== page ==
I’m very happy with the fit and the style-fabric partnership of this dress (BurdaStyle 08-2009-124, and I will post more about it soon). It received lots of compliments on the night, even from Chester Osborne. I’m not certain whether Chester’s compliment says as much about my stylishness as the coloured and interesting pattern of the fabric. (Chester is the loud shirt wearing, curly haired, gregarious chief winemaker at d’Arenderg Wines in South Australia). We did get talking about his sideline business in shirts and I put him onto Spoonflower- nothing like a bit of fabric knowledge sharing at a wine technical conference!

Technical details

Pattern: BurdaStyle 12-2012-117)

Size: 36-44, I made a 42.

Fabric: Wool cashmere coating with pleather in the side panels (underlined with silk twill) and a polyester lining.

This is as easy coat to sew with no collar and simple sleeves. There is no tailoring involved, only interfacing in the front and neck facings and strips of interfacing around the curved section seams where the pockets sit, the armscyes and the shoulder seams. Seems a shame for such lovely fabric but I had limited time.

I still haven’t made the belt. Well, I did try to make one in the stretchy pleather I used for the side panel inserts, but it was a hot mess. Clearly, I “need” to add one of those special feet for vinyl to my collection. Or make a belt in the teal coating…

Overcoat pressure

Thanks for all your great suggestions on cardigan patterns. I wish I could just get straight on to making one of them. But I have a coat to make.

By next Sunday.

Why such a ridiculous time frame? Because on Sunday night I get on a plane to go away for work for 3 weeks, and I can’t take my sewing machine with me!

This would be a good week for Hermione’s time turner.

I’m using this pattern (BurdaStyle 12-2012-117) and fabric:

It’s to wear with this newly finished dress (BurdaStyle 08-2009-124) at a gala dinner in Sydney. The gala dinner includes a harbor cruise, in the middle of winter. I’ll be very cold without that overcoat!

I’ll post more about the dress later but right now I have a coat to make… and a deadline to meet…

 

Leopard (and snake) in a cage

Teenage daughters have a good sense of style.

Case in point:

I was uninspired by the picture in the magazine. Why make a dress that looks like a top tucked into a skirt? Why not have separates?

Felicity, however, saw its potential. And dislikes tops that come untucked.

Technical details

Pattern: Burdastyle 09-2011-109

Size: 36-44, I made a 40 with some modifications

Fabrics:

The top is a ponte knit from Gorgeous Fabrics.

The skirt is a wool cashmere stretch from Gay Naffine’s designer fabric sell off. It is a truly delightful fabric that’s been in my stash for about 4 years. The good thing is that there is still enough left for me.

The skirt lining is a mid weight poly satin from Spotlight. I could not resist adding snakeskin to the leopard at the top and the cage like trim to the skirt. Sewing has to be fun!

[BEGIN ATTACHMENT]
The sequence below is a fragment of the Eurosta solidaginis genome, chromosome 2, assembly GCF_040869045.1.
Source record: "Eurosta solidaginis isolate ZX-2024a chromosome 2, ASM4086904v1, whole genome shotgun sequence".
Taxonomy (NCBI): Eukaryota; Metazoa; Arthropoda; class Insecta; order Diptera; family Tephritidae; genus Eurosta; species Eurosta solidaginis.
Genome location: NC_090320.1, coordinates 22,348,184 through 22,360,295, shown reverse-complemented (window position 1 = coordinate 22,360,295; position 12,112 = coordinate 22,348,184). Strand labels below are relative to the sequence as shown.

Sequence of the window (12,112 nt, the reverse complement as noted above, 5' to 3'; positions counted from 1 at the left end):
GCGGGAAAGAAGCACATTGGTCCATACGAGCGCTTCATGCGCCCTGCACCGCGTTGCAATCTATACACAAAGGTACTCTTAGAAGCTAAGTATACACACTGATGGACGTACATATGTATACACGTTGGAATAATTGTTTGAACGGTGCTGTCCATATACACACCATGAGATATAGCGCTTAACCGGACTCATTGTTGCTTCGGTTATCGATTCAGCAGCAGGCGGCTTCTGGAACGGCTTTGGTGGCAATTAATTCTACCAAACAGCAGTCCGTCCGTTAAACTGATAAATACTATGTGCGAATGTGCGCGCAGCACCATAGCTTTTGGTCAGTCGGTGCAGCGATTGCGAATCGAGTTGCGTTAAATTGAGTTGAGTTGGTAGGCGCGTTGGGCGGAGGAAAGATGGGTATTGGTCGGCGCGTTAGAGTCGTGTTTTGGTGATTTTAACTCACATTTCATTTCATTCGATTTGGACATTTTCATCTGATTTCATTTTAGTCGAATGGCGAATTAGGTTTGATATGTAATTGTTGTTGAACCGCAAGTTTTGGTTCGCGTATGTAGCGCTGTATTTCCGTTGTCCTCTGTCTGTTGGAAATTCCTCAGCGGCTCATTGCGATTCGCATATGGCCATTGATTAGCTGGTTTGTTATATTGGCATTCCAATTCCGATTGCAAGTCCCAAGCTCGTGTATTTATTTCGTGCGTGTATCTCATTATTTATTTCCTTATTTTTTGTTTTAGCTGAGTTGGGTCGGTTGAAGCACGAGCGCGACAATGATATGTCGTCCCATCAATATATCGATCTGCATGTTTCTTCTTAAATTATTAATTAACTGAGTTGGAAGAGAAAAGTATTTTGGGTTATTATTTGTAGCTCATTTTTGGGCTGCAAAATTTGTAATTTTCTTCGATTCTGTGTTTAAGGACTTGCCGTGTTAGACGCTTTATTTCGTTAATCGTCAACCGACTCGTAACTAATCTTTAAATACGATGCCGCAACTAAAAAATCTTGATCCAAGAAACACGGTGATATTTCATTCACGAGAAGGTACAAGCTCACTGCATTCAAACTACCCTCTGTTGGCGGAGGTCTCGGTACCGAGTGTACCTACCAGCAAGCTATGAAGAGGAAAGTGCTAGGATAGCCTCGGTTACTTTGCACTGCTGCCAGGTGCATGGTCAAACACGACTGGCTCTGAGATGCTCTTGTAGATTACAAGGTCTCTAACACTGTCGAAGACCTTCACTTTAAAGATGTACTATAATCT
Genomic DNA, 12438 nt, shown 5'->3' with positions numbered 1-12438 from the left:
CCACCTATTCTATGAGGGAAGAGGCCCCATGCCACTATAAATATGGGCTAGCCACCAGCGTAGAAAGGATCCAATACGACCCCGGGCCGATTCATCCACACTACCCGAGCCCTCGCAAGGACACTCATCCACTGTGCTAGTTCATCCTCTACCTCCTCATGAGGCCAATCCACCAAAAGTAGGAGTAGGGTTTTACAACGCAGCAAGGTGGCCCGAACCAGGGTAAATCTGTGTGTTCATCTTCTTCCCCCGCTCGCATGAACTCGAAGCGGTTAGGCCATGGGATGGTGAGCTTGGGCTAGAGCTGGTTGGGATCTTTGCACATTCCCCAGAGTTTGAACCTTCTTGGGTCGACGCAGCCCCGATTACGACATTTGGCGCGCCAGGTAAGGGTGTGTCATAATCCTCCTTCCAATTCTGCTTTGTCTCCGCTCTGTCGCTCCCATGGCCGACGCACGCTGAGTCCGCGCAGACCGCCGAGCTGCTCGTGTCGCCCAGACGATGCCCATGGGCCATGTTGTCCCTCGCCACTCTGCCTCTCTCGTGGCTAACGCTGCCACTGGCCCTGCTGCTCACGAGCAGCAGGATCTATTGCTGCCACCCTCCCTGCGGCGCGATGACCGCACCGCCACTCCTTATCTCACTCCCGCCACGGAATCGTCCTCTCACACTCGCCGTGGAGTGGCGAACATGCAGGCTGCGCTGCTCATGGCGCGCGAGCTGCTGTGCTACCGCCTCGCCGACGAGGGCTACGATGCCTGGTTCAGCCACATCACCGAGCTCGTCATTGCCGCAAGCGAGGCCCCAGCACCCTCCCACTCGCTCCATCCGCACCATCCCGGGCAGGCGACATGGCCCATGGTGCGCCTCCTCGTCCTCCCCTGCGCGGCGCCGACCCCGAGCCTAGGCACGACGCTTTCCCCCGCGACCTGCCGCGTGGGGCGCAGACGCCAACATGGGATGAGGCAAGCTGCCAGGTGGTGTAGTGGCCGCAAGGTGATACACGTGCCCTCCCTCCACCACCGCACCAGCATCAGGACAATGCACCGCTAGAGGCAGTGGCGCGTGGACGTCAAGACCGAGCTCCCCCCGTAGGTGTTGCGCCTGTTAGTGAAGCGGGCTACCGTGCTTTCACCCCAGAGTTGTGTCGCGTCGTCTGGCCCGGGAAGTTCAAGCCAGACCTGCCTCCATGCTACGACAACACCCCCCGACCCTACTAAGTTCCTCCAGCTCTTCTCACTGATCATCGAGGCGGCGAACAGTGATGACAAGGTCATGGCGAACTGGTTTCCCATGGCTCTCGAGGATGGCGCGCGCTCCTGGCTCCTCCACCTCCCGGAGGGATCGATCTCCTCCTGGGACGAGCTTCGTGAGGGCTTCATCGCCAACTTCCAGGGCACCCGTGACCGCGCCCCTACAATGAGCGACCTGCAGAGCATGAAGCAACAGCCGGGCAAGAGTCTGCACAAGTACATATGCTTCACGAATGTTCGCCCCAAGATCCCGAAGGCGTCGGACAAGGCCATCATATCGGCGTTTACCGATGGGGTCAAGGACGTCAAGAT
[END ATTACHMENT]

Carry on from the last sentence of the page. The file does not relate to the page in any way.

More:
Changes I made:

I did not use the skirt ‘pattern’ for this style. It was a rectangle gathered onto the top at the waist, and flannel was the recommended skirt fabric. Hello? Why would that be a good look on most people?

And don’t even start thinking about the weight of the flannel on the knit of the top..certainly a good plan for a growing child, provided the growth rate of the fabric was similar to that of the child.

I used a recent Burdastyle lace skirt pattern (03-2013-109) as a base for drafting a maxi skirt that fitted at the waist and I also added a lining:

To make it wide enough for the maxi length I needed for the dress, I angled the side seams out to end up with the same bottom hem width as Burdas rectangle would have given me. I did the same for the lining.

The trim on the skirt is petersham ribbon sewn on vertically down the centre front and horizontally every 26 or so cms. Because the skirt is shaped rather than rectangular, the horizontal trim curves out to the side seams and then slightly back into the centers of the front and the back.

(yes, my almost 15 year-old daughter is taller than my dress form, and me..)

I sewed the petersham ribbon on after marking a chalk line and before sewing the right seam. I think this would be a nightmare to do with both seams sewn up. My edge stitching foot got a workout, but it certainly made getting a straight topstitch easier!

Felicity is a leftie, so the side zip went in one the right seam.

Another thing I love about sewing your own clothes: customisation!

I surprised myself with the good matchup for the trim through the invisible zip. You can sort off see it above, but not very well. You’ll just have to trust me on this one.

This is what I did.

  • Sewed the first side through as normal.
  • Zipped up, and pinned the other side over the trim section only.
  • Upzipped, machine basted just over the trim section.
  • Zipped back up to check with seam ripper at the ready.
  • Smiled when I saw the seam ripper was no needed.
  • Unzipped and machine basted the other side.
  • Zipped up again to check, again with seam ripper.
  • Smiled again.
  • Proceeded as per normal.

How lucky was that! Probably never to be repeated, but at least I now have a record on the web that I can do it. Even if it does turn out to be the only time ever.

The top was taken in about 4 cm each side seam from the bust through to the waist to make it less loose fitting. Now it fits the skirt smoothly.

I followed the excellent advice of Kathy from Kathy Sews for the neck band length (15% less than the opening) and her technique for construction. Not bad for just a twin needle and an overlocker by a novice, even if I say so myself!

And, the final construction detail: interfacing strip attached to the shoulder seams.

11 buttons, 9 metres of petersham ribbon, 2 metres of wool cashmere suiting, 2 metres of snakeskin satin and a metre and a bit of leopard ponte that fly all the way from Boston. All it needs is some fabulous boots.

We are still looking…

A photo shoot will follow purchase of said boots.

Soon. I hope.